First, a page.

# Visualization¶

PySwarms implements tools for visualizing the behavior of your swarm. These are built on top of matplotlib, thus rendering charts that are easy to use and highly-customizable.

In this example, we will demonstrate three plotting methods available on PySwarms: - plot_cost_history: for plotting the cost history of a swarm given a matrix - plot_contour: for plotting swarm trajectories of a 2D-swarm in two-dimensional space - plot_surface: for plotting swarm trajectories of a 2D-swarm in three-dimensional space

[1]:

# Import modules
import matplotlib.pyplot as plt
import numpy as np
from IPython.display import Image

# Import PySwarms
import pyswarms as ps
from pyswarms.utils.functions import single_obj as fx
from pyswarms.utils.plotters import (plot_cost_history, plot_contour, plot_surface)


The first step is to create an optimizer. Here, we’re going to use Global-best PSO to find the minima of a sphere function. As usual, we simply create an instance of its class pyswarms.single.GlobalBestPSO by passing the required parameters that we will use. Then, we’ll call the optimize() method for 100 iterations.

[2]:

options = {'c1':0.5, 'c2':0.3, 'w':0.9}
optimizer = ps.single.GlobalBestPSO(n_particles=50, dimensions=2, options=options)
cost, pos = optimizer.optimize(fx.sphere, iters=100)

2019-05-18 16:04:30,391 - pyswarms.single.global_best - INFO - Optimize for 100 iters with {'c1': 0.5, 'c2': 0.3, 'w': 0.9}
pyswarms.single.global_best: 100%|██████████|100/100, best_cost=3.82e-8
2019-05-18 16:04:31,656 - pyswarms.single.global_best - INFO - Optimization finished | best cost: 3.821571688965892e-08, best pos: [ 1.68014465e-04 -9.99342611e-05]


## Plotting the cost history¶

To plot the cost history, we simply obtain the cost_history from the optimizer class and pass it to the cost_history function. Furthermore, this method also accepts a keyword argument **kwargs similar to matplotlib. This enables us to further customize various artists and elements in the plot. In addition, we can obtain the following histories from the same class: - mean_neighbor_history: average local best history of all neighbors throughout optimization - mean_pbest_history: average personal best of the particles throughout optimization

[3]:

plot_cost_history(cost_history=optimizer.cost_history)
plt.show()


## Animating swarms¶

The plotters module offers two methods to perform animation, plot_contour() and plot_surface(). As its name suggests, these methods plot the particles in a 2-D or 3-D space.

Each animation method returns a matplotlib.animation.Animation class that still needs to be animated by a Writer class (thus necessitating the installation of a writer module). For the proceeding examples, we will convert the animations into a JS script. In such case, we need to invoke some extra methods to do just that.

Lastly, it would be nice to add meshes in our swarm to plot the sphere function. This enables us to visually recognize where the particles are with respect to our objective function. We can accomplish that using the Mesher class.

[4]:

from pyswarms.utils.plotters.formatters import Mesher

[5]:

# Initialize mesher with sphere function
m = Mesher(func=fx.sphere)


There are different formatters available in the pyswarms.utils.plotters.formatters module to customize your plots and visualizations. Aside from Mesher, there is a Designer class for customizing font sizes, figure sizes, etc. and an Animator class to set delays and repeats during animation.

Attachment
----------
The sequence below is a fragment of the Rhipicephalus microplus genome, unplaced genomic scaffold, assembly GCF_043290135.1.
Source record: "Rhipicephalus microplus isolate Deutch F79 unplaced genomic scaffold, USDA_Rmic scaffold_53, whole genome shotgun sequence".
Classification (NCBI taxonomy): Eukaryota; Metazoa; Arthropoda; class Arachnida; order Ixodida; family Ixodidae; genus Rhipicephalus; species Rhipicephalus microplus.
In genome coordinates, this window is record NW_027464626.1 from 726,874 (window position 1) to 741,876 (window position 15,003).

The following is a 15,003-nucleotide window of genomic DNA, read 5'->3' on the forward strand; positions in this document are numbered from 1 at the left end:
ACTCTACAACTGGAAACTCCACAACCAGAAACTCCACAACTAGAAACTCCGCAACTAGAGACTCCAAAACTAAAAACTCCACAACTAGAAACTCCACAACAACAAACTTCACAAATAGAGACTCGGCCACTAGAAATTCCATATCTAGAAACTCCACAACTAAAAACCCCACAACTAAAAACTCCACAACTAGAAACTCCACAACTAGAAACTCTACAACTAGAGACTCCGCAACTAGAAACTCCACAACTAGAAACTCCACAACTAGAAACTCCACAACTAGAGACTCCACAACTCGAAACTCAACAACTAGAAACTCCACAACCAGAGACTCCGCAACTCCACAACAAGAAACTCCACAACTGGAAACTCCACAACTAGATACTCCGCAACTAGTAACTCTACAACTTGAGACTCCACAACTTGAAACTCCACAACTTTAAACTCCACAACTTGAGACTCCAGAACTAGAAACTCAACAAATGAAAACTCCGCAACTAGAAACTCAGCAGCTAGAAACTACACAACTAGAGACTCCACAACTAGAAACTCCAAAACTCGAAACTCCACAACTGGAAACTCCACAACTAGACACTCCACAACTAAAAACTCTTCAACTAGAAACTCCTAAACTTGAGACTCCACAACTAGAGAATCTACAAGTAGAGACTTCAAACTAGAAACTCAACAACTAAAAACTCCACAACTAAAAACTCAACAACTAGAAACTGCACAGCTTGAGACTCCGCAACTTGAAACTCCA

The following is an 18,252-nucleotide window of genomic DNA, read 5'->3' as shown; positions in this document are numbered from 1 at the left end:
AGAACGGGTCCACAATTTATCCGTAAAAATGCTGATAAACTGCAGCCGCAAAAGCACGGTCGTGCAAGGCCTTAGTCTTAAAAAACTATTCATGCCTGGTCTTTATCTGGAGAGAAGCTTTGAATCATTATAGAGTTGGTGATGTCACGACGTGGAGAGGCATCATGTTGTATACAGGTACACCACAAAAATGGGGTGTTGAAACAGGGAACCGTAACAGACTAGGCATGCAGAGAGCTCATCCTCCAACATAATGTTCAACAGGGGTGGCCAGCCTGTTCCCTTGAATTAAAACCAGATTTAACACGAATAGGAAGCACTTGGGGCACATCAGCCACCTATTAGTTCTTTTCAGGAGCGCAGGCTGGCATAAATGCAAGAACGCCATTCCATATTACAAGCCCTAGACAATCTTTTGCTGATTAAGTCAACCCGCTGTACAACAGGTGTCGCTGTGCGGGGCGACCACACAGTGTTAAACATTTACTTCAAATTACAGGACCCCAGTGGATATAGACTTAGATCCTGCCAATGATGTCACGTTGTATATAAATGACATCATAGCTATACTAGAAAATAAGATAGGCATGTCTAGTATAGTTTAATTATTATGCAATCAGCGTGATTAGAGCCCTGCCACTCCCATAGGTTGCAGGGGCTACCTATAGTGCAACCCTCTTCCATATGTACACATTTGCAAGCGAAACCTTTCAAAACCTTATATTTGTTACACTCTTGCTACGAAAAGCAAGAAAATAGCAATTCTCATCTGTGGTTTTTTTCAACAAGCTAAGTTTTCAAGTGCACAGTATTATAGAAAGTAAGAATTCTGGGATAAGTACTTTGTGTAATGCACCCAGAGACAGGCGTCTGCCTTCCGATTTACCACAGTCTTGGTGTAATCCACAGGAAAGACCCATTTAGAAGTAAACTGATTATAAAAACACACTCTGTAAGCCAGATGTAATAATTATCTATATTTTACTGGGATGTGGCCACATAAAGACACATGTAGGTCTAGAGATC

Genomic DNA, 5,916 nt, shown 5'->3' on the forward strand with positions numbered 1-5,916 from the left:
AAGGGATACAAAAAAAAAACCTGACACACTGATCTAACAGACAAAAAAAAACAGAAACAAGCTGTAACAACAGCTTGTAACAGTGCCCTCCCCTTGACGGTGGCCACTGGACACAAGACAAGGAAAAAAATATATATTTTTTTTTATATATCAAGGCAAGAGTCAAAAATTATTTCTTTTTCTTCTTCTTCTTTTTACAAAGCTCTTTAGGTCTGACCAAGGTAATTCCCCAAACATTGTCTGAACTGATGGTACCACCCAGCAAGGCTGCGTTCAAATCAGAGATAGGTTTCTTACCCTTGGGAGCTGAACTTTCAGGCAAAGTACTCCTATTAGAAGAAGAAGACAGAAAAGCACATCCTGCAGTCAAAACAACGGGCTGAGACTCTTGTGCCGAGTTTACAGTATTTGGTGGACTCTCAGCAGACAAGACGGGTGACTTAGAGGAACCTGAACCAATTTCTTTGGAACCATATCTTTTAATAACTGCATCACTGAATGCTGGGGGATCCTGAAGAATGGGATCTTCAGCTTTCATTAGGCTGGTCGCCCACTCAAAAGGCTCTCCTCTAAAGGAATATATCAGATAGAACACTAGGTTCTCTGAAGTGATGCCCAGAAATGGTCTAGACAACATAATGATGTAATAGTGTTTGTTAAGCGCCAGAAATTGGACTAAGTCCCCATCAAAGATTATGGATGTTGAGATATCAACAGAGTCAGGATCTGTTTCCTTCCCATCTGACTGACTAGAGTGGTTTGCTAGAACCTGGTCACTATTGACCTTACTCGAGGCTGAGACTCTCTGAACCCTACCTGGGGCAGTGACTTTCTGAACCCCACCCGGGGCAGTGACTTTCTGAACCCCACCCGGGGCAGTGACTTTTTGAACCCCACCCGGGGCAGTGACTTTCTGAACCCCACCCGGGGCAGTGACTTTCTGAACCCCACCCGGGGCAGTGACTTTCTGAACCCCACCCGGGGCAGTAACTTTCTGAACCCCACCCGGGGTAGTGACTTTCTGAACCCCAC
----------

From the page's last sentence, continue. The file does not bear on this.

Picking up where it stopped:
### Plotting in 2-D space¶

We can obtain the swarm’s position history using the pos_history attribute from the optimizer instance. To plot a 2D-contour, simply pass this together with the Mesher to the plot_contour() function. In addition, we can also mark the global minima of the sphere function, (0,0), to visualize the swarm’s “target”.

[6]:

%%capture
# Make animation
animation = plot_contour(pos_history=optimizer.pos_history,
mesher=m,
mark=(0,0))

[7]:

# Enables us to view it in a Jupyter notebook
animation.save('plot0.gif', writer='imagemagick', fps=10)
Image(url='plot0.gif')

2019-05-18 16:04:34,422 - matplotlib.animation - INFO - Animation.save using <class 'matplotlib.animation.ImageMagickWriter'>
2019-05-18 16:04:34,425 - matplotlib.animation - INFO - MovieWriter.run: running command: ['convert', '-size', '720x576', '-depth', '8', '-delay', '10.0', '-loop', '0', 'rgba:-', 'plot0.gif']

[7]:


### Plotting in 3-D space¶

To plot in 3D space, we need a position-fitness matrix with shape (iterations, n_particles, 3). The first two columns indicate the x-y position of the particles, while the third column is the fitness of that given position. You need to set this up on your own, but we have provided a helper function to compute this automatically

[8]:

# Obtain a position-fitness matrix using the Mesher.compute_history_3d()
# method. It requires a cost history obtainable from the optimizer class
pos_history_3d = m.compute_history_3d(optimizer.pos_history)

[9]:

# Make a designer and set the x,y,z limits to (-1,1), (-1,1) and (-0.1,1) respectively
from pyswarms.utils.plotters.formatters import Designer
d = Designer(limits=[(-1,1), (-1,1), (-0.1,1)], label=['x-axis', 'y-axis', 'z-axis'])

[10]:

%%capture
# Make animation
animation3d = plot_surface(pos_history=pos_history_3d, # Use the cost_history we computed
mesher=m, designer=d,       # Customizations
mark=(0,0,0))               # Mark minima

[11]:

animation3d.save('plot1.gif', writer='imagemagick', fps=10)
Image(url='plot1.gif')

2019-05-18 16:04:57,791 - matplotlib.animation - INFO - Animation.save using <class 'matplotlib.animation.ImageMagickWriter'>
2019-05-18 16:04:57,792 - matplotlib.animation - INFO - MovieWriter.run: running command: ['convert', '-size', '720x576', '-depth', '8', '-delay', '10.0', '-loop', '0', 'rgba:-', 'plot1.gif']

[11]: